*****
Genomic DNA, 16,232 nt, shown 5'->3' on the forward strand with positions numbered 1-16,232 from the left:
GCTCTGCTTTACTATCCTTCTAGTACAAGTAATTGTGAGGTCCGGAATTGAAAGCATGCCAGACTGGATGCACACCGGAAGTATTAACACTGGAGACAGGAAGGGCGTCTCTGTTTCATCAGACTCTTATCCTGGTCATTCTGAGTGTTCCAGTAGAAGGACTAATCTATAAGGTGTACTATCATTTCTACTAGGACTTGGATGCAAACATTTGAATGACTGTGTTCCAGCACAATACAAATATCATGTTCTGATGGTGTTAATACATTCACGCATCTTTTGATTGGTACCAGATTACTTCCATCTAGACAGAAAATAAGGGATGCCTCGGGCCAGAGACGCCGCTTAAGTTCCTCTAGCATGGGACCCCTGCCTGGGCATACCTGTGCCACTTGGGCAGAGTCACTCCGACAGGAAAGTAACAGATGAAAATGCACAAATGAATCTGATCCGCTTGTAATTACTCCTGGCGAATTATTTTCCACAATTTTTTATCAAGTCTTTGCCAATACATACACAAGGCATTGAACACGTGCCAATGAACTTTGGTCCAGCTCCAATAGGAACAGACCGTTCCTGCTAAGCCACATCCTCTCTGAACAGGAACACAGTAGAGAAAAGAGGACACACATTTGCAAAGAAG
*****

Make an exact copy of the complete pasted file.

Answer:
Genomic DNA, 16,232 nt, shown 5'->3' on the forward strand with positions numbered 1-16,232 from the left:
GCTCTGCTTTACTATCCTTCTAGTACAAGTAATTGTGAGGTCCGGAATTGAAAGCATGCCAGACTGGATGCACACCGGAAGTATTAACACTGGAGACAGGAAGGGCGTCTCTGTTTCATCAGACTCTTATCCTGGTCATTCTGAGTGTTCCAGTAGAAGGACTAATCTATAAGGTGTACTATCATTTCTACTAGGACTTGGATGCAAACATTTGAATGACTGTGTTCCAGCACAATACAAATATCATGTTCTGATGGTGTTAATACATTCACGCATCTTTTGATTGGTACCAGATTACTTCCATCTAGACAGAAAATAAGGGATGCCTCGGGCCAGAGACGCCGCTTAAGTTCCTCTAGCATGGGACCCCTGCCTGGGCATACCTGTGCCACTTGGGCAGAGTCACTCCGACAGGAAAGTAACAGATGAAAATGCACAAATGAATCTGATCCGCTTGTAATTACTCCTGGCGAATTATTTTCCACAATTTTTTATCAAGTCTTTGCCAATACATACACAAGGCATTGAACACGTGCCAATGAACTTTGGTCCAGCTCCAATAGGAACAGACCGTTCCTGCTAAGCCACATCCTCTCTGAACAGGAACACAGTAGAGAAAAGAGGACACACATTTGCAAAGAAG